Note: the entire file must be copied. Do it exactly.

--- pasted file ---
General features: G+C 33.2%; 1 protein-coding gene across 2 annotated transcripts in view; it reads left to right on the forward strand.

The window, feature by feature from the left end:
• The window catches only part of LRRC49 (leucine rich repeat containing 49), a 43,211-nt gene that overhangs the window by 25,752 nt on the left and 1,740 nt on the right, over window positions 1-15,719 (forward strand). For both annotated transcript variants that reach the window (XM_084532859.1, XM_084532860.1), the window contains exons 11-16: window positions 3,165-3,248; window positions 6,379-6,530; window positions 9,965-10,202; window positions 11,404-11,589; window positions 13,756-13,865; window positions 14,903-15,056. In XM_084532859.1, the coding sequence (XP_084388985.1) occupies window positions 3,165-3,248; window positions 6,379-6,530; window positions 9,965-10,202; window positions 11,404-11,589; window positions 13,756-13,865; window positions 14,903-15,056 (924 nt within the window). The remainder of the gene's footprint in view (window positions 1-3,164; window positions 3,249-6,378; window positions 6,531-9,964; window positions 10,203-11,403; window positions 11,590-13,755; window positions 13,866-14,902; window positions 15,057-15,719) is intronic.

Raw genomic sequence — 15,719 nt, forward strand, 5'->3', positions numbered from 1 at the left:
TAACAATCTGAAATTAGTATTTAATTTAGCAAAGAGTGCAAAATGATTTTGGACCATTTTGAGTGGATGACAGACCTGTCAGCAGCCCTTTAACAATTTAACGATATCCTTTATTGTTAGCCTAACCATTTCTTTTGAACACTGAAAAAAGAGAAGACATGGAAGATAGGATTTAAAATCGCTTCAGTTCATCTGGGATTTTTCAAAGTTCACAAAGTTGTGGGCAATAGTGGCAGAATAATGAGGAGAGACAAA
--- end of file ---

General features: G+C 33.2%; 1 protein-coding gene across 2 annotated transcripts in view; it reads left to right on the forward strand.

The window, feature by feature from the left end:
• The window catches only part of LRRC49 (leucine rich repeat containing 49), a 43,211-nt gene that overhangs the window by 25,752 nt on the left and 1,740 nt on the right, over window positions 1-15,719 (forward strand). For both annotated transcript variants that reach the window (XM_084532859.1, XM_084532860.1), the window contains exons 11-16: window positions 3,165-3,248; window positions 6,379-6,530; window positions 9,965-10,202; window positions 11,404-11,589; window positions 13,756-13,865; window positions 14,903-15,056. In XM_084532859.1, the coding sequence (XP_084388985.1) occupies window positions 3,165-3,248; window positions 6,379-6,530; window positions 9,965-10,202; window positions 11,404-11,589; window positions 13,756-13,865; window positions 14,903-15,056 (924 nt within the window). The remainder of the gene's footprint in view (window positions 1-3,164; window positions 3,249-6,378; window positions 6,531-9,964; window positions 10,203-11,403; window positions 11,590-13,755; window positions 13,866-14,902; window positions 15,057-15,719) is intronic.

Raw genomic sequence — 15,719 nt, forward strand, 5'->3', positions numbered from 1 at the left:
TAACAATCTGAAATTAGTATTTAATTTAGCAAAGAGTGCAAAATGATTTTGGACCATTTTGAGTGGATGACAGACCTGTCAGCAGCCCTTTAACAATTTAACGATATCCTTTATTGTTAGCCTAACCATTTCTTTTGAACACTGAAAAAAGAGAAGACATGGAAGATAGGATTTAAAATCGCTTCAGTTCATCTGGGATTTTTCAAAGTTCACAAAGTTGTGGGCAATAGTGGCAGAATAATGAGGAGAGACAAA